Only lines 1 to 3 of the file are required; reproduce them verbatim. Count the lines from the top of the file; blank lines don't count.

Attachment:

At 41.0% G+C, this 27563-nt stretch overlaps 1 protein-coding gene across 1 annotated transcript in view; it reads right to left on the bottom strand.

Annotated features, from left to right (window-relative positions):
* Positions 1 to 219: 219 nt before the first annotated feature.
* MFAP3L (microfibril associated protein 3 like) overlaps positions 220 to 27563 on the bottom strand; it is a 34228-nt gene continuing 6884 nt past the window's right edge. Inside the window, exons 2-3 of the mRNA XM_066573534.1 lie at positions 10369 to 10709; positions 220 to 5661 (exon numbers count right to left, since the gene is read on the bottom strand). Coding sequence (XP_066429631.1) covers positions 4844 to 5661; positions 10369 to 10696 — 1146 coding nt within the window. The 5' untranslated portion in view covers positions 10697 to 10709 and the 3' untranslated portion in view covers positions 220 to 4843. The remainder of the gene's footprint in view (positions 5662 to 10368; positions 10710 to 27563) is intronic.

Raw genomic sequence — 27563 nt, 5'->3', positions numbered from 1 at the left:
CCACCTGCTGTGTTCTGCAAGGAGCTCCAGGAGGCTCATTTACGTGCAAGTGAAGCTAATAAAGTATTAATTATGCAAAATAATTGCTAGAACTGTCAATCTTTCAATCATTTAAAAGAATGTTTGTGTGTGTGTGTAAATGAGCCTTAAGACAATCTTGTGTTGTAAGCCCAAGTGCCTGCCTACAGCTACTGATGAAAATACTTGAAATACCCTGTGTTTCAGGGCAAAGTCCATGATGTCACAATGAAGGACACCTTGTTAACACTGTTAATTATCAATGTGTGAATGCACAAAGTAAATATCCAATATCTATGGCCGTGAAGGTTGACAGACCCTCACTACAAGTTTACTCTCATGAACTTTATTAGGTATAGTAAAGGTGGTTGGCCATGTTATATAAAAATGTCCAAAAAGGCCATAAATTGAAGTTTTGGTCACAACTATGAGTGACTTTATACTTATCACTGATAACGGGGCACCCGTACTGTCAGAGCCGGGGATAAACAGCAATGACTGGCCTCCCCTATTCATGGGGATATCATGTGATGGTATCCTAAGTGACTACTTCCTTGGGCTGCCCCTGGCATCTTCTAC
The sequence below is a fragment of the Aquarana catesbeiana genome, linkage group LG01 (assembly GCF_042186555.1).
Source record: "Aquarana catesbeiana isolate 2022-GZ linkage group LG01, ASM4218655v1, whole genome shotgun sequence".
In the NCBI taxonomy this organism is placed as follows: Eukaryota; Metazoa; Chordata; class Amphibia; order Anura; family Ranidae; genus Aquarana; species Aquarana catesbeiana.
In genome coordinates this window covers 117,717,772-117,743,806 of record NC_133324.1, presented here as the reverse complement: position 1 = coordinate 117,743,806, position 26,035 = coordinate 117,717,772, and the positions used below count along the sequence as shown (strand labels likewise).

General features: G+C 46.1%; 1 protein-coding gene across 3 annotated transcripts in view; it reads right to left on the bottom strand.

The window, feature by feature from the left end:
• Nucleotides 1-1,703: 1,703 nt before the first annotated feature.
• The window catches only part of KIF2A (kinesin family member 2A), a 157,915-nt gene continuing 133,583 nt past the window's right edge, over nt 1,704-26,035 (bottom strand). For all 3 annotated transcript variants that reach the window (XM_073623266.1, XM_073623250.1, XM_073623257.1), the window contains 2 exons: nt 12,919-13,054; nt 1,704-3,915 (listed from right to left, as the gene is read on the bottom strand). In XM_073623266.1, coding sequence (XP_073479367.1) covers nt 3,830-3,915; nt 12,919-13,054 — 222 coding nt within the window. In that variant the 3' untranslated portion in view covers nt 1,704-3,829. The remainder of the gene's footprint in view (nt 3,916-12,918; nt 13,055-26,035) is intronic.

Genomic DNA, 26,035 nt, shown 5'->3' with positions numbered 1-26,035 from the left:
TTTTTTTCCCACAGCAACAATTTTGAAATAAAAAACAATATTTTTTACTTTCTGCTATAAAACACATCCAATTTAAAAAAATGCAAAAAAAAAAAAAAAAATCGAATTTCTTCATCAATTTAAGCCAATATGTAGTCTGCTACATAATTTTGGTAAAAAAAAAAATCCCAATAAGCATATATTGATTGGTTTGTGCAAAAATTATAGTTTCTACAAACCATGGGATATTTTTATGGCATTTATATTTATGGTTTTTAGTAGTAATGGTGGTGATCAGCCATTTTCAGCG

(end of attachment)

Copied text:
At 41.0% G+C, this 27563-nt stretch overlaps 1 protein-coding gene across 1 annotated transcript in view; it reads right to left on the bottom strand.

Annotated features, from left to right (window-relative positions):
* Positions 1 to 219: 219 nt before the first annotated feature.